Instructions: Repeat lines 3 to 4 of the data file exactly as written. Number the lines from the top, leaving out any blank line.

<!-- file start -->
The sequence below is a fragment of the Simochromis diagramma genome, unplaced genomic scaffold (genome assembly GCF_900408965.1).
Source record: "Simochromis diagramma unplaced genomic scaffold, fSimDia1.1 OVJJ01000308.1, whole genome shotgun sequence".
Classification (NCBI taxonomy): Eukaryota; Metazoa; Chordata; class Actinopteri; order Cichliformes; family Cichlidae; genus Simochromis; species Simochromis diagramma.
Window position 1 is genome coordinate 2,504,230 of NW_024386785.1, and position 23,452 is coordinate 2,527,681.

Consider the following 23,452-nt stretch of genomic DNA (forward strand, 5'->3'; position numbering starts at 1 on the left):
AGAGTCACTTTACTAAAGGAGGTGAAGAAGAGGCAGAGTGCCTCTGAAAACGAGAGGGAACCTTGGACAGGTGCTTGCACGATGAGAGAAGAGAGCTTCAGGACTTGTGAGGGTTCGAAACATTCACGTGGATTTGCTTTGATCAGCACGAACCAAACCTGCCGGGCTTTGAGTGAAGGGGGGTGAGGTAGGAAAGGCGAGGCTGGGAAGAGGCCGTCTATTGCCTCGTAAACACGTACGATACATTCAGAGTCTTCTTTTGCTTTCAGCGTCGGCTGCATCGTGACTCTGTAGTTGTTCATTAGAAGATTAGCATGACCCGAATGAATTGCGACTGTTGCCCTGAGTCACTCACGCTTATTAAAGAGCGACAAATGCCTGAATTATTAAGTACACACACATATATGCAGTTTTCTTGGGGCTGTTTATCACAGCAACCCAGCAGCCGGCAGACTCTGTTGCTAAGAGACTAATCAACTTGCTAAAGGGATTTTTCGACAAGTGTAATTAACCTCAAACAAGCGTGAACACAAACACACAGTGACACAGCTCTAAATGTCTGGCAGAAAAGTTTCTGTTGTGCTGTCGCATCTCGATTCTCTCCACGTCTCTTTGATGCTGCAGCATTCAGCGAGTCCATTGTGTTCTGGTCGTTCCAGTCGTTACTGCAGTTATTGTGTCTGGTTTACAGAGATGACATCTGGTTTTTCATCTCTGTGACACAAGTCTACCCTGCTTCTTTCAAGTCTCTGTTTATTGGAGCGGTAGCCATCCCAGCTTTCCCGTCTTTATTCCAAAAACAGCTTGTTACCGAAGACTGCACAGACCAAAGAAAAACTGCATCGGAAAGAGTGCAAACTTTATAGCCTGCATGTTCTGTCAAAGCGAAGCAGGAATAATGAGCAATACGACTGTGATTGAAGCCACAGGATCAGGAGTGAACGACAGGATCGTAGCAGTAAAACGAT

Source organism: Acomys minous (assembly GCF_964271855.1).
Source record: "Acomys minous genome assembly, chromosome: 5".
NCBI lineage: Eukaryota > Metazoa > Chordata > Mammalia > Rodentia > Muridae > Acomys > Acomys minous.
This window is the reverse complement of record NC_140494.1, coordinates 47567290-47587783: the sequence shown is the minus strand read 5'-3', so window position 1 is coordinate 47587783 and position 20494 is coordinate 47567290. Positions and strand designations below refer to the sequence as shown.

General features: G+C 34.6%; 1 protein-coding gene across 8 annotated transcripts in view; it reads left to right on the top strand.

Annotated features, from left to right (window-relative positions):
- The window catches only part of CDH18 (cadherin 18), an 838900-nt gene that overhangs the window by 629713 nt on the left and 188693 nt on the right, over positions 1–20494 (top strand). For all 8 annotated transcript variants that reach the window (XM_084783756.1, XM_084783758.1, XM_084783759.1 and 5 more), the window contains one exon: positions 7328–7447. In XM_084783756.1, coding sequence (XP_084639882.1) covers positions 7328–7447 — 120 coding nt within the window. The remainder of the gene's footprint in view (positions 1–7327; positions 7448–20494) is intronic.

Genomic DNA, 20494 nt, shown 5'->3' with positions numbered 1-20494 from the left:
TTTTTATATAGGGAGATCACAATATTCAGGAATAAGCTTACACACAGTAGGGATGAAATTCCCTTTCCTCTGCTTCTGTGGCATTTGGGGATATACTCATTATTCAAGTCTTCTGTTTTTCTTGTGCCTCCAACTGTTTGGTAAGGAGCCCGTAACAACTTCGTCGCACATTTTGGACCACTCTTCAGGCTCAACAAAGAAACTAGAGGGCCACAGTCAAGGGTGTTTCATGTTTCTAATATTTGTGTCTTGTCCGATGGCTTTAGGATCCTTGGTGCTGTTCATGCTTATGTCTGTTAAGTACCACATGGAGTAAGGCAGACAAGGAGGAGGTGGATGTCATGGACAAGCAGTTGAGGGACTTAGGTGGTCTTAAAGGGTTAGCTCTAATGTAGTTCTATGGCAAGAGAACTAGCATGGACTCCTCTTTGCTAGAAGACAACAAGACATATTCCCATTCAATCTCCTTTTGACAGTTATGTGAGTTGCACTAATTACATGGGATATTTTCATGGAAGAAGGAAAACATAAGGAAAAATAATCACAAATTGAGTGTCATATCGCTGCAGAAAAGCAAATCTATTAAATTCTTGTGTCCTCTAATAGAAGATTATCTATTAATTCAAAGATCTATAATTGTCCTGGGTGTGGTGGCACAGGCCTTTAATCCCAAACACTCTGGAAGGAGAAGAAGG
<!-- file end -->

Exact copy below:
Classification (NCBI taxonomy): Eukaryota; Metazoa; Chordata; class Actinopteri; order Cichliformes; family Cichlidae; genus Simochromis; species Simochromis diagramma.
Window position 1 is genome coordinate 2,504,230 of NW_024386785.1, and position 23,452 is coordinate 2,527,681.